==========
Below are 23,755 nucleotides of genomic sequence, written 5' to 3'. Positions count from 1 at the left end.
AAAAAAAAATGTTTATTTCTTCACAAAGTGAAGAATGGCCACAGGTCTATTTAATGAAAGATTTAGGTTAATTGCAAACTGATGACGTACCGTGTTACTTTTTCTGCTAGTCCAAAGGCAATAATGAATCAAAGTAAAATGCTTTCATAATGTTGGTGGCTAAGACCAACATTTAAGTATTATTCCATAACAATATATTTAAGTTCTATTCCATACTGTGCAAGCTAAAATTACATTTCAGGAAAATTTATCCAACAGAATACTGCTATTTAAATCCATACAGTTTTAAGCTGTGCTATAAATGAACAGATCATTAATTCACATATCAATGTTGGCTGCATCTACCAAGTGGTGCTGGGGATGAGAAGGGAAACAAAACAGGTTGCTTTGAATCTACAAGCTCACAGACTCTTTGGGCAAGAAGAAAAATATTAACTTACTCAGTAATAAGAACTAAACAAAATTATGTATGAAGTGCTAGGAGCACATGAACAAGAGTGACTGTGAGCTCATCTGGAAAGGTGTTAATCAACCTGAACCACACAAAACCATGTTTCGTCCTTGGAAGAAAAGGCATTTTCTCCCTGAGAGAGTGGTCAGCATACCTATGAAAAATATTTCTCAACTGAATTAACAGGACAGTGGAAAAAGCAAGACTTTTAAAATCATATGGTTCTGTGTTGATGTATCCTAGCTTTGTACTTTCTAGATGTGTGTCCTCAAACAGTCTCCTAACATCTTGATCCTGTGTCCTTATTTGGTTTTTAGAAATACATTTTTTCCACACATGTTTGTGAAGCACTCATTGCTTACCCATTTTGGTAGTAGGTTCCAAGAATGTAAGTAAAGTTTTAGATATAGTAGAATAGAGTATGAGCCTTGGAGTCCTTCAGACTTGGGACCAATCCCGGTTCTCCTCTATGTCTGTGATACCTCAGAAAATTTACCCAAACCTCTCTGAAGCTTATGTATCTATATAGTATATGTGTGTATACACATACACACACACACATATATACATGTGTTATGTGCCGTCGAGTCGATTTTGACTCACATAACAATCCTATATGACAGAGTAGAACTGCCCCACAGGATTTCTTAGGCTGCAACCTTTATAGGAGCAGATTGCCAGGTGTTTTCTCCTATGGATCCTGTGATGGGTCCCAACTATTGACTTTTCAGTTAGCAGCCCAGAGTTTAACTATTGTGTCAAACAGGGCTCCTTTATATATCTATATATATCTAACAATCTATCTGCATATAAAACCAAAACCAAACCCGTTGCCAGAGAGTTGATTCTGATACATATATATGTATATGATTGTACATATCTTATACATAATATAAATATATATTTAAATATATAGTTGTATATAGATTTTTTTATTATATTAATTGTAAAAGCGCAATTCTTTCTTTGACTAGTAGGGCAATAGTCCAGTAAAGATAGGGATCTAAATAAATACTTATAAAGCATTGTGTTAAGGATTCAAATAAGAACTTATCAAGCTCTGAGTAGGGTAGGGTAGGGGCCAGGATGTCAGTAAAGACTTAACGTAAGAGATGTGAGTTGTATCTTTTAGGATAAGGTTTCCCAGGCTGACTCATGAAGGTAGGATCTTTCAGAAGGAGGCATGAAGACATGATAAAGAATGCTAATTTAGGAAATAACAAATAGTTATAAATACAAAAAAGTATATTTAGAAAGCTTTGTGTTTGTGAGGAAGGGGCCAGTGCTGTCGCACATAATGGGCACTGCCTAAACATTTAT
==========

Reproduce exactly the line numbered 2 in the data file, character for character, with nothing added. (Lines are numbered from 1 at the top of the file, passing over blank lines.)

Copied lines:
AAAAAAAAATGTTTATTTCTTCACAAAGTGAAGAATGGCCACAGGTCTATTTAATGAAAGATTTAGGTTAATTGCAAACTGATGACGTACCGTGTTACTTTTTCTGCTAGTCCAAAGGCAATAATGAATCAAAGTAAAATGCTTTCATAATGTTGGTGGCTAAGACCAACATTTAAGTATTATTCCATAACAATATATTTAAGTTCTATTCCATACTGTGCAAGCTAAAATTACATTTCAGGAAAATTTATCCAACAGAATACTGCTATTTAAATCCATACAGTTTTAAGCTGTGCTATAAATGAACAGATCATTAATTCACATATCAATGTTGGCTGCATCTACCAAGTGGTGCTGGGGATGAGAAGGGAAACAAAACAGGTTGCTTTGAATCTACAAGCTCACAGACTCTTTGGGCAAGAAGAAAAATATTAACTTACTCAGTAATAAGAACTAAACAAAATTATGTATGAAGTGCTAGGAGCACATGAACAAGAGTGACTGTGAGCTCATCTGGAAAGGTGTTAATCAACCTGAACCACACAAAACCATGTTTCGTCCTTGGAAGAAAAGGCATTTTCTCCCTGAGAGAGTGGTCAGCATACCTATGAAAAATATTTCTCAACTGAATTAACAGGACAGTGGAAAAAGCAAGACTTTTAAAATCATATGGTTCTGTGTTGATGTATCCTAGCTTTGTACTTTCTAGATGTGTGTCCTCAAACAGTCTCCTAACATCTTGATCCTGTGTCCTTATTTGGTTTTTAGAAATACATTTTTTCCACACATGTTTGTGAAGCACTCATTGCTTACCCATTTTGGTAGTAGGTTCCAAGAATGTAAGTAAAGTTTTAGATATAGTAGAATAGAGTATGAGCCTTGGAGTCCTTCAGACTTGGGACCAATCCCGGTTCTCCTCTATGTCTGTGATACCTCAGAAAATTTACCCAAACCTCTCTGAAGCTTATGTATCTATATAGTATATGTGTGTATACACATACACACACACACATATATACATGTGTTATGTGCCGTCGAGTCGATTTTGACTCACATAACAATCCTATATGACAGAGTAGAACTGCCCCACAGGATTTCTTAGGCTGCAACCTTTATAGGAGCAGATTGCCAGGTGTTTTCTCCTATGGATCCTGTGATGGGTCCCAACTATTGACTTTTCAGTTAGCAGCCCAGAGTTTAACTATTGTGTCAAACAGGGCTCCTTTATATATCTATATATATCTAACAATCTATCTGCATATAAAACCAAAACCAAACCCGTTGCCAGAGAGTTGATTCTGATACATATATATGTATATGATTGTACATATCTTATACATAATATAAATATATATTTAAATATATAGTTGTATATAGATTTTTTTATTATATTAATTGTAAAAGCGCAATTCTTTCTTTGACTAGTAGGGCAATAGTCCAGTAAAGATAGGGATCTAAATAAATACTTATAAAGCATTGTGTTAAGGATTCAAATAAGAACTTATCAAGCTCTGAGTAGGGTAGGGTAGGGGCCAGGATGTCAGTAAAGACTTAACGTAAGAGATGTGAGTTGTATCTTTTAGGATAAGGTTTCCCAGGCTGACTCATGAAGGTAGGATCTTTCAGAAGGAGGCATGAAGACATGATAAAGAATGCTAATTTAGGAAATAACAAATAGTTATAAATACAAAAAAGTATATTTAGAAAGCTTTGTGTTTGTGAGGAAGGGGCCAGTGCTGTCGCACATAATGGGCACTGCCTAAACATTTAT